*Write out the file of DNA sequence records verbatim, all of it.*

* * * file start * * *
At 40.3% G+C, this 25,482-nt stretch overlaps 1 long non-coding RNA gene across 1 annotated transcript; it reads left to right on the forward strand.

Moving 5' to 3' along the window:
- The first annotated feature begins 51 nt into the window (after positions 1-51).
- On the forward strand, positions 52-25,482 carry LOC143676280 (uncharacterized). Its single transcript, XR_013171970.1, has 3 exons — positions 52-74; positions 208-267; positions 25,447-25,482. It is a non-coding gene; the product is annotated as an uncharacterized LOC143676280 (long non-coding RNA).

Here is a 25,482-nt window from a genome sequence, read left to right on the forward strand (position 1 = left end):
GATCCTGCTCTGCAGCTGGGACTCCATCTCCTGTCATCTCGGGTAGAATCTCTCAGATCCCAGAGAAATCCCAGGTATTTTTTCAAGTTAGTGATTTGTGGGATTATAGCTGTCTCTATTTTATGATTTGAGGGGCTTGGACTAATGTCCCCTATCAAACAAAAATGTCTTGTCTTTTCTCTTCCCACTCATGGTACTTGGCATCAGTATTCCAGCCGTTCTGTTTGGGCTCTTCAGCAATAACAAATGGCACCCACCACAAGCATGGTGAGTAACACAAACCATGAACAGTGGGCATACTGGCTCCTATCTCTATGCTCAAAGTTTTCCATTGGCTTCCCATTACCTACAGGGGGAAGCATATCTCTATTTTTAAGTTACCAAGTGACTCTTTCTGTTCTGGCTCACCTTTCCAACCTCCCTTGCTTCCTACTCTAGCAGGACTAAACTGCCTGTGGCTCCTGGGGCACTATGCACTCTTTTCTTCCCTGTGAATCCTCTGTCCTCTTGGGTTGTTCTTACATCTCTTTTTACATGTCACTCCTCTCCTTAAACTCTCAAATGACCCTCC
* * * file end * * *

At 40.3% G+C, this 25,482-nt stretch overlaps 1 long non-coding RNA gene across 1 annotated transcript; it reads left to right on the forward strand.

Moving 5' to 3' along the window:
- The first annotated feature begins 51 nt into the window (after positions 1-51).
- On the forward strand, positions 52-25,482 carry LOC143676280 (uncharacterized). Its single transcript, XR_013171970.1, has 3 exons — positions 52-74; positions 208-267; positions 25,447-25,482. It is a non-coding gene; the product is annotated as an uncharacterized LOC143676280 (long non-coding RNA).

Here is a 25,482-nt window from a genome sequence, read left to right on the forward strand (position 1 = left end):
GATCCTGCTCTGCAGCTGGGACTCCATCTCCTGTCATCTCGGGTAGAATCTCTCAGATCCCAGAGAAATCCCAGGTATTTTTTCAAGTTAGTGATTTGTGGGATTATAGCTGTCTCTATTTTATGATTTGAGGGGCTTGGACTAATGTCCCCTATCAAACAAAAATGTCTTGTCTTTTCTCTTCCCACTCATGGTACTTGGCATCAGTATTCCAGCCGTTCTGTTTGGGCTCTTCAGCAATAACAAATGGCACCCACCACAAGCATGGTGAGTAACACAAACCATGAACAGTGGGCATACTGGCTCCTATCTCTATGCTCAAAGTTTTCCATTGGCTTCCCATTACCTACAGGGGGAAGCATATCTCTATTTTTAAGTTACCAAGTGACTCTTTCTGTTCTGGCTCACCTTTCCAACCTCCCTTGCTTCCTACTCTAGCAGGACTAAACTGCCTGTGGCTCCTGGGGCACTATGCACTCTTTTCTTCCCTGTGAATCCTCTGTCCTCTTGGGTTGTTCTTACATCTCTTTTTACATGTCACTCCTCTCCTTAAACTCTCAAATGACCCTCC